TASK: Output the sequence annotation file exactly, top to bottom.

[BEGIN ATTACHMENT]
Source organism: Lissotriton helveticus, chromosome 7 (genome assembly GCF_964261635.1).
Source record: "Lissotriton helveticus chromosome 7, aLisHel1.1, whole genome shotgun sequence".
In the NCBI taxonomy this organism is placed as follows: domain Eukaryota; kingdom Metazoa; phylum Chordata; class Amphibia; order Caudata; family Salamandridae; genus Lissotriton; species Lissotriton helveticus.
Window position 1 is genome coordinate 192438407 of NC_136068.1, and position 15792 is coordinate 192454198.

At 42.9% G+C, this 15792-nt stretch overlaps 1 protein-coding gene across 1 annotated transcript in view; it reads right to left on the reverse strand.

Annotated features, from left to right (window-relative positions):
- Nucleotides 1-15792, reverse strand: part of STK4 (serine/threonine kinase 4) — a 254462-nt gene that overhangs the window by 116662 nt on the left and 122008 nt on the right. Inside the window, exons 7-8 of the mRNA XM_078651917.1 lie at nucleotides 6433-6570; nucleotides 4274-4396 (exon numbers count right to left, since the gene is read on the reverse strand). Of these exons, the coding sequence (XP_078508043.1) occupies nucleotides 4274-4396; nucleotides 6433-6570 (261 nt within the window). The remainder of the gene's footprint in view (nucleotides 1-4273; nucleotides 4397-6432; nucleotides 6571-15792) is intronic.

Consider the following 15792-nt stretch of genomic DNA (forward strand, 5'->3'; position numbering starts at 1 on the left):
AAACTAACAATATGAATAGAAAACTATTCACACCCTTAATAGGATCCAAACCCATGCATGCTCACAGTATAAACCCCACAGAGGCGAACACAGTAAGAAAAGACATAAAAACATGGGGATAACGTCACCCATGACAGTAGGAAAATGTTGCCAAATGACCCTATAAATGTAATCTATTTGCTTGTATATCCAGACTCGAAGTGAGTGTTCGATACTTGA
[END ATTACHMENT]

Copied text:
Source organism: Lissotriton helveticus, chromosome 7 (genome assembly GCF_964261635.1).
Source record: "Lissotriton helveticus chromosome 7, aLisHel1.1, whole genome shotgun sequence".
In the NCBI taxonomy this organism is placed as follows: domain Eukaryota; kingdom Metazoa; phylum Chordata; class Amphibia; order Caudata; family Salamandridae; genus Lissotriton; species Lissotriton helveticus.
Window position 1 is genome coordinate 192438407 of NC_136068.1, and position 15792 is coordinate 192454198.

At 42.9% G+C, this 15792-nt stretch overlaps 1 protein-coding gene across 1 annotated transcript in view; it reads right to left on the reverse strand.

Annotated features, from left to right (window-relative positions):
- Nucleotides 1-15792, reverse strand: part of STK4 (serine/threonine kinase 4) — a 254462-nt gene that overhangs the window by 116662 nt on the left and 122008 nt on the right. Inside the window, exons 7-8 of the mRNA XM_078651917.1 lie at nucleotides 6433-6570; nucleotides 4274-4396 (exon numbers count right to left, since the gene is read on the reverse strand). Of these exons, the coding sequence (XP_078508043.1) occupies nucleotides 4274-4396; nucleotides 6433-6570 (261 nt within the window). The remainder of the gene's footprint in view (nucleotides 1-4273; nucleotides 4397-6432; nucleotides 6571-15792) is intronic.

Consider the following 15792-nt stretch of genomic DNA (forward strand, 5'->3'; position numbering starts at 1 on the left):
AAACTAACAATATGAATAGAAAACTATTCACACCCTTAATAGGATCCAAACCCATGCATGCTCACAGTATAAACCCCACAGAGGCGAACACAGTAAGAAAAGACATAAAAACATGGGGATAACGTCACCCATGACAGTAGGAAAATGTTGCCAAATGACCCTATAAATGTAATCTATTTGCTTGTATATCCAGACTCGAAGTGAGTGTTCGATACTTGA